Pop Psych: Where we ask a real psychotherapist to delve into the mindsets of our favorite shows and TV characters.
Christ, can you imagine anything worse than joining a cult and still having to be responsible to your cell phone? Hulu’s new series The Path poses this very nightmare scenario right up front and, as goofy as it may seem, this is really a big clue as to what’s going on in this show. I’m a little too old, thankfully, to have been deeply affected by this sort of thing, but I remember towards the end of my time living at home that my dad started bringing his Blackberry on our yearly pilgrimage to Ocean City, Maryland. And while I was unhappily, teenageily disassociated anytime I had to be around my family and girls in bikinis at the same time, I remember the look of total anguish on his face every time he had to answer a work email with sand in his bathing suit. As people love to say, technology has served to make us more connected than ever. Which is great for productivity, but makes it a lot harder to live a fantasy life.
And fantasy life, when you think about it, is the promise of cult life. While most wisdom traditions offer to teach us to accept our worries, cults orient around the idea that if you just say these prayers, perform this ritual, drink this Kool-aid, you can say so long to your worries. The Path has done a really extraordinary job of highlighting this in the first few episodes, across a few different traditional arcs through any belief system. You have Sarah Lane, the true believer who was born into belief; Cal Robertson, the young convert dying to prove his belief; and Eddie Lane, the latecomer comfortable in picking and choosing his own beliefs through Meyerism.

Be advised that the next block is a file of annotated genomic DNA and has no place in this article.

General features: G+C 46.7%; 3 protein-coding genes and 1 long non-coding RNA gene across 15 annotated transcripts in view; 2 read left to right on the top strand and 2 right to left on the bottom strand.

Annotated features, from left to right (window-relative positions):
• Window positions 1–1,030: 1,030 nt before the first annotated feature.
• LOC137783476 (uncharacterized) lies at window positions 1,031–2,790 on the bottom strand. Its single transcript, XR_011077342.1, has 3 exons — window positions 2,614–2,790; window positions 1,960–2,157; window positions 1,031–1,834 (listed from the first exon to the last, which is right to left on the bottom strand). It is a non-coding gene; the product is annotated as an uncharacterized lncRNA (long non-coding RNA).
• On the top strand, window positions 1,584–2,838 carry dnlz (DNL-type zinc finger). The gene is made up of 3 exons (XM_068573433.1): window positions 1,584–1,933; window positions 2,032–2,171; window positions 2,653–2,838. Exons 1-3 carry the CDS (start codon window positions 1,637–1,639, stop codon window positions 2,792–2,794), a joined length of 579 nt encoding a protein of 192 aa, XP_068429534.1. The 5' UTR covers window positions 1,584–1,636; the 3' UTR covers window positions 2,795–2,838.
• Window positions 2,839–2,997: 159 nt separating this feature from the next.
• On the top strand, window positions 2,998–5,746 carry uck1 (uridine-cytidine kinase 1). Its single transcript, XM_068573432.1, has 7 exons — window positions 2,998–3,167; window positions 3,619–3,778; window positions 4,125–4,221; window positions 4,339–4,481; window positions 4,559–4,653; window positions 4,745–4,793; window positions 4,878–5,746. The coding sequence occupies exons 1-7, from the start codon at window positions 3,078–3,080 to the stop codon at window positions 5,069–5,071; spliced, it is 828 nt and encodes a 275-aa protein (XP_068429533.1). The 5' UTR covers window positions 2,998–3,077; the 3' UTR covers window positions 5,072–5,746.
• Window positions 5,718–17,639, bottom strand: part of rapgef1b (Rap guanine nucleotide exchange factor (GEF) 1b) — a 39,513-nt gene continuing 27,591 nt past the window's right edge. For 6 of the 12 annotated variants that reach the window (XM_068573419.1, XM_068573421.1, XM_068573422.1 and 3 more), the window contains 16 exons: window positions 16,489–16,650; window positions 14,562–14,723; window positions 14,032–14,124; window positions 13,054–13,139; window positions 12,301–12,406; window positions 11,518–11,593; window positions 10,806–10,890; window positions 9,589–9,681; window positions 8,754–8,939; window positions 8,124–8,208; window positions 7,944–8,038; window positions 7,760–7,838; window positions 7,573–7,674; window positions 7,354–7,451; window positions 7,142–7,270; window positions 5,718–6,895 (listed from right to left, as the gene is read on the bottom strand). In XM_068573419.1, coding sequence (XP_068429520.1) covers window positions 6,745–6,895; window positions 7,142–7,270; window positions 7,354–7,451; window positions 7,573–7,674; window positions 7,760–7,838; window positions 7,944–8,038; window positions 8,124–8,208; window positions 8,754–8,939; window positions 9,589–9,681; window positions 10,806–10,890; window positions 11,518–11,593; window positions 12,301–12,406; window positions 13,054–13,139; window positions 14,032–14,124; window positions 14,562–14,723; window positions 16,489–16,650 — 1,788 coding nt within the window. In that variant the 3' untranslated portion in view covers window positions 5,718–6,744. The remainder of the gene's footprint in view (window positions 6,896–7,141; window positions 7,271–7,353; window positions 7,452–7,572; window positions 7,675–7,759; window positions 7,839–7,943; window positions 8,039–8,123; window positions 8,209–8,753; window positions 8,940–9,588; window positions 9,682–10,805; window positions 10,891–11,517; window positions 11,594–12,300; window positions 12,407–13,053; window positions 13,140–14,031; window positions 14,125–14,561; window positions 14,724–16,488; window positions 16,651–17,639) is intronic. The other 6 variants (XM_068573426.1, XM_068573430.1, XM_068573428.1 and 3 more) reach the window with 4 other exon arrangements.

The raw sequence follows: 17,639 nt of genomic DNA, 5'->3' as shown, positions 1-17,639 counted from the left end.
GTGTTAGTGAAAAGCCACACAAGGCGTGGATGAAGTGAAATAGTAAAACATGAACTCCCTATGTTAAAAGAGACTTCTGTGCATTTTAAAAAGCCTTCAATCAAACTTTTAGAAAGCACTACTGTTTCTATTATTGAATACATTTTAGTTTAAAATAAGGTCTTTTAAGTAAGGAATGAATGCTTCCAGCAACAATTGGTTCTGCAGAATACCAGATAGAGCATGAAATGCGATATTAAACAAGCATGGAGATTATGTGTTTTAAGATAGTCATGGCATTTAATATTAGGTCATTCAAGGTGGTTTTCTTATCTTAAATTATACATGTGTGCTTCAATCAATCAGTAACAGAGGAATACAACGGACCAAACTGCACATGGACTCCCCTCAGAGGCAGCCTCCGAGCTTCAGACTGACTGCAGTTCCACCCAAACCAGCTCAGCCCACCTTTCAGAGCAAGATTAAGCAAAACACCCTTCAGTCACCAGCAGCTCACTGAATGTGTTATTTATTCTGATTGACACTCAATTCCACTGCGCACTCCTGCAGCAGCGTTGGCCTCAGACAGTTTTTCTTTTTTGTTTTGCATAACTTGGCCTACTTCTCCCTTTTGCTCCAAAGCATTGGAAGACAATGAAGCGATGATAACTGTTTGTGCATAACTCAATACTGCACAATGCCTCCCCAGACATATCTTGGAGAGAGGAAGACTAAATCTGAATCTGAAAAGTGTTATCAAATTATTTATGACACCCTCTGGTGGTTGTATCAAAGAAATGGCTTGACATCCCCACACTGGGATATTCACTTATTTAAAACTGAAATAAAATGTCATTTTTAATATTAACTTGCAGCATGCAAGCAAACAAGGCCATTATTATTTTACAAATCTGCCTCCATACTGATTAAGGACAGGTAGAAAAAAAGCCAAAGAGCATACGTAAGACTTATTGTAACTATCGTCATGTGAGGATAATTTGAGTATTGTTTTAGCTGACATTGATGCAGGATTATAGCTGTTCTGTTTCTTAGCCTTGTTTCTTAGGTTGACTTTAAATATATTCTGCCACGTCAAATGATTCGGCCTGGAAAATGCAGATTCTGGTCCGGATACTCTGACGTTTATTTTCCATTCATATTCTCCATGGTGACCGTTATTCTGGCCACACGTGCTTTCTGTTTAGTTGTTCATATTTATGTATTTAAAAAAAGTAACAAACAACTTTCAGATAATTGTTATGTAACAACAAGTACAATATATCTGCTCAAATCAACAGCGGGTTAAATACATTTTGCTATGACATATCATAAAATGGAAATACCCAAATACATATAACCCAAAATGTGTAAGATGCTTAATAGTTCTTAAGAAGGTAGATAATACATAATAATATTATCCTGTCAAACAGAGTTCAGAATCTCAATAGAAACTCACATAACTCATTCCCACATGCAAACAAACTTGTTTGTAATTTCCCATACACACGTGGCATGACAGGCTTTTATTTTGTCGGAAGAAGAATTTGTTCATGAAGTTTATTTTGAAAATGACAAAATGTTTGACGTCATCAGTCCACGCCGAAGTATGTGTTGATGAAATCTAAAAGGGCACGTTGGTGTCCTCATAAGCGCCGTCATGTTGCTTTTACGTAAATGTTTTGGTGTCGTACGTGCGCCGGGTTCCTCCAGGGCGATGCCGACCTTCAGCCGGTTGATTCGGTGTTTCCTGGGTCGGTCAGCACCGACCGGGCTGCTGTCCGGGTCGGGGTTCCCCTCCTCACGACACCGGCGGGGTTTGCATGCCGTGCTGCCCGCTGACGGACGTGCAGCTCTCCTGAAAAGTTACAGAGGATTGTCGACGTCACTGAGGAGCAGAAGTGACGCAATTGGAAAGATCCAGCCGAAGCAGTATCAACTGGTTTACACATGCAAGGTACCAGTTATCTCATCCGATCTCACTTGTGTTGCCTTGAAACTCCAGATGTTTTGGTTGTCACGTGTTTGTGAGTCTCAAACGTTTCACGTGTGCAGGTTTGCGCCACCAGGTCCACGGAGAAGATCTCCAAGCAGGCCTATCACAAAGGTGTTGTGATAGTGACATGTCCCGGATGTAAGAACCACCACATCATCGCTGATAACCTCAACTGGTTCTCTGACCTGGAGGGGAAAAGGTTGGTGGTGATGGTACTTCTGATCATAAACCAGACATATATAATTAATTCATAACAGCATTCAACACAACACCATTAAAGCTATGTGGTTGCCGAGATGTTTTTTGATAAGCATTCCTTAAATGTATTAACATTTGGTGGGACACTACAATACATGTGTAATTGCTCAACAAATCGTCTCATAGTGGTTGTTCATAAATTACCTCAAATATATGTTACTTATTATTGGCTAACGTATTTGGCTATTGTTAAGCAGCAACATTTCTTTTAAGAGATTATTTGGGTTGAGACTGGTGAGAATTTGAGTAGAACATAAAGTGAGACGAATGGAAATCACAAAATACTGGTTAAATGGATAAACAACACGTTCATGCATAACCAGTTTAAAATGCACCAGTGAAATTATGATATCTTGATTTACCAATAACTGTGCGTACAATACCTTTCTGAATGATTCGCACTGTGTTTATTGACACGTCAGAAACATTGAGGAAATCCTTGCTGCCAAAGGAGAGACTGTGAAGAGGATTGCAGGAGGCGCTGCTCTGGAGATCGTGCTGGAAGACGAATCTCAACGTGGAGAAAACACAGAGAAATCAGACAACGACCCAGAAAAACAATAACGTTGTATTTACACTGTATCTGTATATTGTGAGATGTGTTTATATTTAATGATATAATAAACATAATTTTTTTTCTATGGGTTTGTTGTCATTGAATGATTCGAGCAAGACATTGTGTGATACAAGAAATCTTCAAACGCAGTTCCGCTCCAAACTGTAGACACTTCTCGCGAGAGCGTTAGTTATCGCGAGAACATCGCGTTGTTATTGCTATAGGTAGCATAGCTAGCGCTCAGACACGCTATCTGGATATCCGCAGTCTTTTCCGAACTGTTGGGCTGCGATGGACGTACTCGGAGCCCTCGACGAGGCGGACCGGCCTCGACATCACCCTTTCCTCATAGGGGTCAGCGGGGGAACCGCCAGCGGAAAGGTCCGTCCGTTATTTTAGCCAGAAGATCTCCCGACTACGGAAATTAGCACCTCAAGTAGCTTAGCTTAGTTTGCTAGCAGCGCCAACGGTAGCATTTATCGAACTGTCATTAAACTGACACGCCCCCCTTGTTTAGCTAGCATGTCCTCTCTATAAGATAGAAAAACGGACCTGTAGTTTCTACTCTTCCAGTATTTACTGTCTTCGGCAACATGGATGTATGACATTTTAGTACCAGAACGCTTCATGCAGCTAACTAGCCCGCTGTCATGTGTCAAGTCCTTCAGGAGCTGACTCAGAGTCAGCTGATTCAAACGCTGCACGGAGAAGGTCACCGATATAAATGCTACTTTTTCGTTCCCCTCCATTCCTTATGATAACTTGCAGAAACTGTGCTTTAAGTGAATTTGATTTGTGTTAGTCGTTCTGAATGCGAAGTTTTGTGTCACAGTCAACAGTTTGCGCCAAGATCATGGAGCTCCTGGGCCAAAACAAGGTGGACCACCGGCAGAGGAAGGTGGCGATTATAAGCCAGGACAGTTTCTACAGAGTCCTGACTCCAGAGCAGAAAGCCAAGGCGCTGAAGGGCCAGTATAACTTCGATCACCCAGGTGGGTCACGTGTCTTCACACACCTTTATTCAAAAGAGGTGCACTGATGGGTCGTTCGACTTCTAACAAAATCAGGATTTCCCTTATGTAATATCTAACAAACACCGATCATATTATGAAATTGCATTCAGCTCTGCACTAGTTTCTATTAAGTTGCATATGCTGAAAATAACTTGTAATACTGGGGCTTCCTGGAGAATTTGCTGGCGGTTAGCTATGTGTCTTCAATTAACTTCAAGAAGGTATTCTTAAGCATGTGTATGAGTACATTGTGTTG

Similarly, the needs they place on Meyerism are varied. Sarah, claiming in an early episode that she’s never made a mistake, needs this system to confirm her belief that her path through life is the most intelligent option. Cal, twice-abandoned son of alcoholics, needs Meyerism to confirm that he is not essentially bad inside. And Eddie, still reeling from the pain of his protective brother’s suicide, needs what may be the simplest and most impossible promise of Meyerism: relief from his horrifying, human history.
It is this basic demand of Eddie’s, the demand to be free of pain, on which this whole show revolves. In the third episode, he confronts cult-defector and deprogrammer Alison, who has followed him home after he decides not to throw his family away over the non-surprise that Meyerism is kind of a hoax. He’s furious with her and tells her that if she bothers him or his family again he’ll make her pay for it. And then, in a moment of total clarity, tells her, “that is not a threat – you do not know where I come from.” If he only knew how true that statement was!
The fact is none of us can know where others come from–even if we know the facts of their lives–because all of us come from inside our own minds. We are all doing our best to take our absolutely unique, ineffable and untranslatable inner experience and put it to words and actions that show who we are. We do an alright job for the most part, but it’s a rigged game. And it hurts! It hurts to be fundamentally so alone, it hurts to try so hard to show up, and it hurts even more to be misunderstood when we do try.